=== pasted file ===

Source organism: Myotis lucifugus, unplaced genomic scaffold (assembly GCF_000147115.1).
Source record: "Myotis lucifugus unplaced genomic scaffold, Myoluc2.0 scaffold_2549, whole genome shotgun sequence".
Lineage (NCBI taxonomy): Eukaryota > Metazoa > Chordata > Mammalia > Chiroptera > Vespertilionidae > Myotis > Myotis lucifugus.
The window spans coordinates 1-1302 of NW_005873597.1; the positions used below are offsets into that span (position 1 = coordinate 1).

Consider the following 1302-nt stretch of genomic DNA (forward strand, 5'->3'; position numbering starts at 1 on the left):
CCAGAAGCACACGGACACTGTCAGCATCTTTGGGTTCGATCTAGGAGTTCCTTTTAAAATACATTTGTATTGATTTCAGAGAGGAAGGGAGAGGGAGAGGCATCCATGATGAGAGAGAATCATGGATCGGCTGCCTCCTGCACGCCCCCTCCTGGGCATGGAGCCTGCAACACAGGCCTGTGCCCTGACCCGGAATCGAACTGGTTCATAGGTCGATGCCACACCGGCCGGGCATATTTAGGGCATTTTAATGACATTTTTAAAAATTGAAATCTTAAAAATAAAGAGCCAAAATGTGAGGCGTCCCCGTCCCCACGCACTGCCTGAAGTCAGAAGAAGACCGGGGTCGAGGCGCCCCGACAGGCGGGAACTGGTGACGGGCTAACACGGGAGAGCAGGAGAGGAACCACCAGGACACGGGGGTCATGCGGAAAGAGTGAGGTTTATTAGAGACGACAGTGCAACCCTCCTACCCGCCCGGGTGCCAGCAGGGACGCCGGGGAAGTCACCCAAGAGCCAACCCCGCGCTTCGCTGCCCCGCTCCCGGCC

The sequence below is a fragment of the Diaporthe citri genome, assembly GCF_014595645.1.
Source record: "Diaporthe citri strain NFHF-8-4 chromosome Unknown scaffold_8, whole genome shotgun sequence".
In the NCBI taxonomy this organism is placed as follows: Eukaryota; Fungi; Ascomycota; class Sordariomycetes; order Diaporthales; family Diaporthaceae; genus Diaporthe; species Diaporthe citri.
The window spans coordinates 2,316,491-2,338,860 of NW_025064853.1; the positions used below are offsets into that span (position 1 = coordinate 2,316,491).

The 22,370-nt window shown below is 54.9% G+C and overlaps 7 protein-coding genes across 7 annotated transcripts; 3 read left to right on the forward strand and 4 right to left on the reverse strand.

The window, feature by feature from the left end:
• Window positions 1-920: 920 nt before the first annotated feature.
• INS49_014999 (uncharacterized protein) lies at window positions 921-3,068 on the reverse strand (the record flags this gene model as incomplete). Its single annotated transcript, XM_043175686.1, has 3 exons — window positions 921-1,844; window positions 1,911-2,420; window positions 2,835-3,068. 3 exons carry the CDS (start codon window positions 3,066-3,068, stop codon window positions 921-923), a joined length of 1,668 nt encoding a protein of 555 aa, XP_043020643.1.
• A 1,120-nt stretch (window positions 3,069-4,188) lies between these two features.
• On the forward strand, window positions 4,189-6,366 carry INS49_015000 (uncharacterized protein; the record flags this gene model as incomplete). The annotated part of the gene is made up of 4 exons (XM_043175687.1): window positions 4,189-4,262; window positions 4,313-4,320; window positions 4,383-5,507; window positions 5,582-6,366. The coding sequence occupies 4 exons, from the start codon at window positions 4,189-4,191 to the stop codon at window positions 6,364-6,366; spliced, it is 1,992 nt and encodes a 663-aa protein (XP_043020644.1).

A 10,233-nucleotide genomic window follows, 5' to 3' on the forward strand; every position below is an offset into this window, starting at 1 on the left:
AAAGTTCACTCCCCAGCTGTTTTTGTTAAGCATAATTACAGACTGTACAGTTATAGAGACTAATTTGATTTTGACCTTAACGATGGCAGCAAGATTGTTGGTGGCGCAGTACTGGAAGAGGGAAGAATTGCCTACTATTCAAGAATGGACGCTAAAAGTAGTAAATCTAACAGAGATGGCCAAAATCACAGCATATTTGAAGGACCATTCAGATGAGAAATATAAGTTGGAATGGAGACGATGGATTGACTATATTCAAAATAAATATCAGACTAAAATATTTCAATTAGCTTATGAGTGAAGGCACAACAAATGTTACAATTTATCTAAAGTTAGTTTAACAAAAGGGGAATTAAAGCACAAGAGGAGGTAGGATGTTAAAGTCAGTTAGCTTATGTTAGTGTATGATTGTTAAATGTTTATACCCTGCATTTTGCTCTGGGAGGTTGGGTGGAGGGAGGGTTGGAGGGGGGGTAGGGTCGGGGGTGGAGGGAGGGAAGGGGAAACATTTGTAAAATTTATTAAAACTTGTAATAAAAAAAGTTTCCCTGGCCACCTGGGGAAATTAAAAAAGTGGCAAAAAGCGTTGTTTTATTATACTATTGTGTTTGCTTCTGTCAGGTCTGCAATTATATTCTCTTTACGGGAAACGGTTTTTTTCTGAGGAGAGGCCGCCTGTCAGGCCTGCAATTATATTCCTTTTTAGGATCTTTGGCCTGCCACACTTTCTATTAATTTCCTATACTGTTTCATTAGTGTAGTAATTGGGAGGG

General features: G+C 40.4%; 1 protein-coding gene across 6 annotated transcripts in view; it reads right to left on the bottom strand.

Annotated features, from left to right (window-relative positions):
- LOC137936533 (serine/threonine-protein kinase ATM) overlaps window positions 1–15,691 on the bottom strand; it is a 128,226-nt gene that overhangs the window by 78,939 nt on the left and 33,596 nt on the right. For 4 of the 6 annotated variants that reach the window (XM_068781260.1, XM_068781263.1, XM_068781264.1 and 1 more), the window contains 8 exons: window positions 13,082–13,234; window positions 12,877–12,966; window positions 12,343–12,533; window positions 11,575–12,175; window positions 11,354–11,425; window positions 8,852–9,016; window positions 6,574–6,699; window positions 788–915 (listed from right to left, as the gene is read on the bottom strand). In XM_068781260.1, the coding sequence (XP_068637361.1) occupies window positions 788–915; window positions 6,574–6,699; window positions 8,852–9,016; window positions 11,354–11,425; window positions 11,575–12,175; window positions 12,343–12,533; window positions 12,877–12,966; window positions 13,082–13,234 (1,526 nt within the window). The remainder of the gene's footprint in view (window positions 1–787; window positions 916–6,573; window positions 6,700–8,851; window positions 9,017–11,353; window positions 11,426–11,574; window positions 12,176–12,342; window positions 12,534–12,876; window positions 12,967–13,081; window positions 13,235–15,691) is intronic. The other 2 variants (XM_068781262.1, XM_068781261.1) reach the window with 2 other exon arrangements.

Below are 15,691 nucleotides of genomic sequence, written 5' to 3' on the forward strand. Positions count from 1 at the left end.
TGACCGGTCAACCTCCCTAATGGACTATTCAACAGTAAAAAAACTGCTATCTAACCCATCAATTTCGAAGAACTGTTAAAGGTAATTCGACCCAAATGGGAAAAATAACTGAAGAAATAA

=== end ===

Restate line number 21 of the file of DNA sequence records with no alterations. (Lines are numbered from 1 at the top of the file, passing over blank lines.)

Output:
- LOC137936533 (serine/threonine-protein kinase ATM) overlaps window positions 1–15,691 on the bottom strand; it is a 128,226-nt gene that overhangs the window by 78,939 nt on the left and 33,596 nt on the right. For 4 of the 6 annotated variants that reach the window (XM_068781260.1, XM_068781263.1, XM_068781264.1 and 1 more), the window contains 8 exons: window positions 13,082–13,234; window positions 12,877–12,966; window positions 12,343–12,533; window positions 11,575–12,175; window positions 11,354–11,425; window positions 8,852–9,016; window positions 6,574–6,699; window positions 788–915 (listed from right to left, as the gene is read on the bottom strand). In XM_068781260.1, the coding sequence (XP_068637361.1) occupies window positions 788–915; window positions 6,574–6,699; window positions 8,852–9,016; window positions 11,354–11,425; window positions 11,575–12,175; window positions 12,343–12,533; window positions 12,877–12,966; window positions 13,082–13,234 (1,526 nt within the window). The remainder of the gene's footprint in view (window positions 1–787; window positions 916–6,573; window positions 6,700–8,851; window positions 9,017–11,353; window positions 11,426–11,574; window positions 12,176–12,342; window positions 12,534–12,876; window positions 12,967–13,081; window positions 13,235–15,691) is intronic. The other 2 variants (XM_068781262.1, XM_068781261.1) reach the window with 2 other exon arrangements.